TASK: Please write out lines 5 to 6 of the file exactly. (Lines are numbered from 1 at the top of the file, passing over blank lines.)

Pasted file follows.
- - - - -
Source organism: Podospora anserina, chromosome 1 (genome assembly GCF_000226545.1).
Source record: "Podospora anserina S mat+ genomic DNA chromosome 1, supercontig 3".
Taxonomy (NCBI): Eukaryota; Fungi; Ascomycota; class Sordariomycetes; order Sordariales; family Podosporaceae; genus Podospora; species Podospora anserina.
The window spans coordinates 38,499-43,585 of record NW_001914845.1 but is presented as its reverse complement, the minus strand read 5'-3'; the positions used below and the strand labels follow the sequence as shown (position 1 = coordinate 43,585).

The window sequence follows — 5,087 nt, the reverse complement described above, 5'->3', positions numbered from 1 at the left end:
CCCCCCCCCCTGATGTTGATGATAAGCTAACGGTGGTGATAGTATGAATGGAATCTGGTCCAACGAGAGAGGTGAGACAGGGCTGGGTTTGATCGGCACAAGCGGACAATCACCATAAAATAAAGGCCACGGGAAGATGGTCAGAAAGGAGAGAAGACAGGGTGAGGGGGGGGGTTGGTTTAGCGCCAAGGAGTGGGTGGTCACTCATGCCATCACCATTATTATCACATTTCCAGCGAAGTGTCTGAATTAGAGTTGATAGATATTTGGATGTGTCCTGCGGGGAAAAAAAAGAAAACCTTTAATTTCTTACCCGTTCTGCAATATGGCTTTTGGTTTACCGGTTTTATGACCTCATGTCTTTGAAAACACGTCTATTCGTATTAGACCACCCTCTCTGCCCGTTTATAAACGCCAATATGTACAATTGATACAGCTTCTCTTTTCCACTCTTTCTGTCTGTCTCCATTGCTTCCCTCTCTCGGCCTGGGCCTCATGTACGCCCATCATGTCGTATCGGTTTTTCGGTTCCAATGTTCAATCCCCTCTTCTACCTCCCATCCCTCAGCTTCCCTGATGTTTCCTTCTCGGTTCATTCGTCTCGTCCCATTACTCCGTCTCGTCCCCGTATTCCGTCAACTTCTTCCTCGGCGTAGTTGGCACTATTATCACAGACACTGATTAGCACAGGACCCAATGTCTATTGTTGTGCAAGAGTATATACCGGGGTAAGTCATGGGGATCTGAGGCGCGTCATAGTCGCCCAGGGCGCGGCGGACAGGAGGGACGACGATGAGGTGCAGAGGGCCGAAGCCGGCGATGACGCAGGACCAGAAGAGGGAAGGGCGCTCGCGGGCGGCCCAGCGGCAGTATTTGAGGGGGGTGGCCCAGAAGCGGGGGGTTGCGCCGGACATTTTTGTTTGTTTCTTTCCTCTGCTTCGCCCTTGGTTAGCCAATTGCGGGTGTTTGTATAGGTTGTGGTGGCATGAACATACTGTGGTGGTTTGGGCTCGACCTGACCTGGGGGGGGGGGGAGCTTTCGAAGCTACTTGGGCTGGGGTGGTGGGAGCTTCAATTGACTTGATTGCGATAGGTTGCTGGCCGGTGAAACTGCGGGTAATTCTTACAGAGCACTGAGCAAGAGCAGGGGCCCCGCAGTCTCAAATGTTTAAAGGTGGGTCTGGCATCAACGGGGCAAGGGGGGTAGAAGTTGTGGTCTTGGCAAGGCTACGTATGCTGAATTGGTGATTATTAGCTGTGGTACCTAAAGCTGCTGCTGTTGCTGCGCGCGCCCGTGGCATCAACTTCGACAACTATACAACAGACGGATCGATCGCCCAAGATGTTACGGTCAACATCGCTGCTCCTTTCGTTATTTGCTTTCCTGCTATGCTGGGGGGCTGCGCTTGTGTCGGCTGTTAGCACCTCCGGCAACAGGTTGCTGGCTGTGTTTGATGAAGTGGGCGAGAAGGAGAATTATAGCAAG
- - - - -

The window sequence follows — 5,087 nt, the reverse complement described above, 5'->3', positions numbered from 1 at the left end:
CCCCCCCCCCTGATGTTGATGATAAGCTAACGGTGGTGATAGTATGAATGGAATCTGGTCCAACGAGAGAGGTGAGACAGGGCTGGGTTTGATCGGCACAAGCGGACAATCACCATAAAATAAAGGCCACGGGAAGATGGTCAGAAAGGAGAGAAGACAGGGTGAGGGGGGGGGTTGGTTTAGCGCCAAGGAGTGGGTGGTCACTCATGCCATCACCATTATTATCACATTTCCAGCGAAGTGTCTGAATTAGAGTTGATAGATATTTGGATGTGTCCTGCGGGGAAAAAAAAGAAAACCTTTAATTTCTTACCCGTTCTGCAATATGGCTTTTGGTTTACCGGTTTTATGACCTCATGTCTTTGAAAACACGTCTATTCGTATTAGACCACCCTCTCTGCCCGTTTATAAACGCCAATATGTACAATTGATACAGCTTCTCTTTTCCACTCTTTCTGTCTGTCTCCATTGCTTCCCTCTCTCGGCCTGGGCCTCATGTACGCCCATCATGTCGTATCGGTTTTTCGGTTCCAATGTTCAATCCCCTCTTCTACCTCCCATCCCTCAGCTTCCCTGATGTTTCCTTCTCGGTTCATTCGTCTCGTCCCATTACTCCGTCTCGTCCCCGTATTCCGTCAACTTCTTCCTCGGCGTAGTTGGCACTATTATCACAGACACTGATTAGCACAGGACCCAATGTCTATTGTTGTGCAAGAGTATATACCGGGGTAAGTCATGGGGATCTGAGGCGCGTCATAGTCGCCCAGGGCGCGGCGGACAGGAGGGACGACGATGAGGTGCAGAGGGCCGAAGCCGGCGATGACGCAGGACCAGAAGAGGGAAGGGCGCTCGCGGGCGGCCCAGCGGCAGTATTTGAGGGGGGTGGCCCAGAAGCGGGGGGTTGCGCCGGACATTTTTGTTTGTTTCTTTCCTCTGCTTCGCCCTTGGTTAGCCAATTGCGGGTGTTTGTATAGGTTGTGGTGGCATGAACATACTGTGGTGGTTTGGGCTCGACCTGACCTGGGGGGGGGGGGAGCTTTCGAAGCTACTTGGGCTGGGGTGGTGGGAGCTTCAATTGACTTGATTGCGATAGGTTGCTGGCCGGTGAAACTGCGGGTAATTCTTACAGAGCACTGAGCAAGAGCAGGGGCCCCGCAGTCTCAAATGTTTAAAGGTGGGTCTGGCATCAACGGGGCAAGGGGGGTAGAAGTTGTGGTCTTGGCAAGGCTACGTATGCTGAATTGGTGATTATTAGCTGTGGTACCTAAAGCTGCTGCTGTTGCTGCGCGCGCCCGTGGCATCAACTTCGACAACTATACAACAGACGGATCGATCGCCCAAGATGTTACGGTCAACATCGCTGCTCCTTTCGTTATTTGCTTTCCTGCTATGCTGGGGGGCTGCGCTTGTGTCGGCTGTTAGCACCTCCGGCAACAGGTTGCTGGCTGTGTTTGATGAAGTGGGCGAGAAGGAGAATTATAGCAAG